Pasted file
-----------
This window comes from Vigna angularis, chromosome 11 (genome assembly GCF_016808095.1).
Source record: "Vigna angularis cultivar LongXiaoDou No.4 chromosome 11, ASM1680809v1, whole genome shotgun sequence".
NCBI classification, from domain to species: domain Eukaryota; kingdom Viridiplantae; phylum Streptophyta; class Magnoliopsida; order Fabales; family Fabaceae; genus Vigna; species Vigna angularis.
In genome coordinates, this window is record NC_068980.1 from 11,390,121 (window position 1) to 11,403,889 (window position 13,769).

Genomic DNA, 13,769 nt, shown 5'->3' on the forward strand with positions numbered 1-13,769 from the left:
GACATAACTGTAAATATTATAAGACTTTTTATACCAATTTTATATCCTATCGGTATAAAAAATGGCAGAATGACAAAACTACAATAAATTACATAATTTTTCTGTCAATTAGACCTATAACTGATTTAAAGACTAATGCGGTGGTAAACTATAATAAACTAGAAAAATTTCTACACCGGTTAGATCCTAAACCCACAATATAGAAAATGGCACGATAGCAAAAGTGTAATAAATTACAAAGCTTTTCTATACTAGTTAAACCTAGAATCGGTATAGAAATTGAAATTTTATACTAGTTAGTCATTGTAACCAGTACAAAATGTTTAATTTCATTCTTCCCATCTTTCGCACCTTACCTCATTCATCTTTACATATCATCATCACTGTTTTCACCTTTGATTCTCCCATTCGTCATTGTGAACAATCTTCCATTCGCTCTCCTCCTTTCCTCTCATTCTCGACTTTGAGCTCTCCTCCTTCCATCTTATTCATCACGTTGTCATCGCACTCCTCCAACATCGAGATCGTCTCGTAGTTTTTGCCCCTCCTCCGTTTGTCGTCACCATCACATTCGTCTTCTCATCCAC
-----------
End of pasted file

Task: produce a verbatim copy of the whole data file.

This window comes from Vigna angularis, chromosome 11 (genome assembly GCF_016808095.1).
Source record: "Vigna angularis cultivar LongXiaoDou No.4 chromosome 11, ASM1680809v1, whole genome shotgun sequence".
NCBI classification, from domain to species: domain Eukaryota; kingdom Viridiplantae; phylum Streptophyta; class Magnoliopsida; order Fabales; family Fabaceae; genus Vigna; species Vigna angularis.
In genome coordinates, this window is record NC_068980.1 from 11,390,121 (window position 1) to 11,403,889 (window position 13,769).

Genomic DNA, 13,769 nt, shown 5'->3' on the forward strand with positions numbered 1-13,769 from the left:
GACATAACTGTAAATATTATAAGACTTTTTATACCAATTTTATATCCTATCGGTATAAAAAATGGCAGAATGACAAAACTACAATAAATTACATAATTTTTCTGTCAATTAGACCTATAACTGATTTAAAGACTAATGCGGTGGTAAACTATAATAAACTAGAAAAATTTCTACACCGGTTAGATCCTAAACCCACAATATAGAAAATGGCACGATAGCAAAAGTGTAATAAATTACAAAGCTTTTCTATACTAGTTAAACCTAGAATCGGTATAGAAATTGAAATTTTATACTAGTTAGTCATTGTAACCAGTACAAAATGTTTAATTTCATTCTTCCCATCTTTCGCACCTTACCTCATTCATCTTTACATATCATCATCACTGTTTTCACCTTTGATTCTCCCATTCGTCATTGTGAACAATCTTCCATTCGCTCTCCTCCTTTCCTCTCATTCTCGACTTTGAGCTCTCCTCCTTCCATCTTATTCATCACGTTGTCATCGCACTCCTCCAACATCGAGATCGTCTCGTAGTTTTTGCCCCTCCTCCGTTTGTCGTCACCATCACATTCGTCTTCTCATCCAC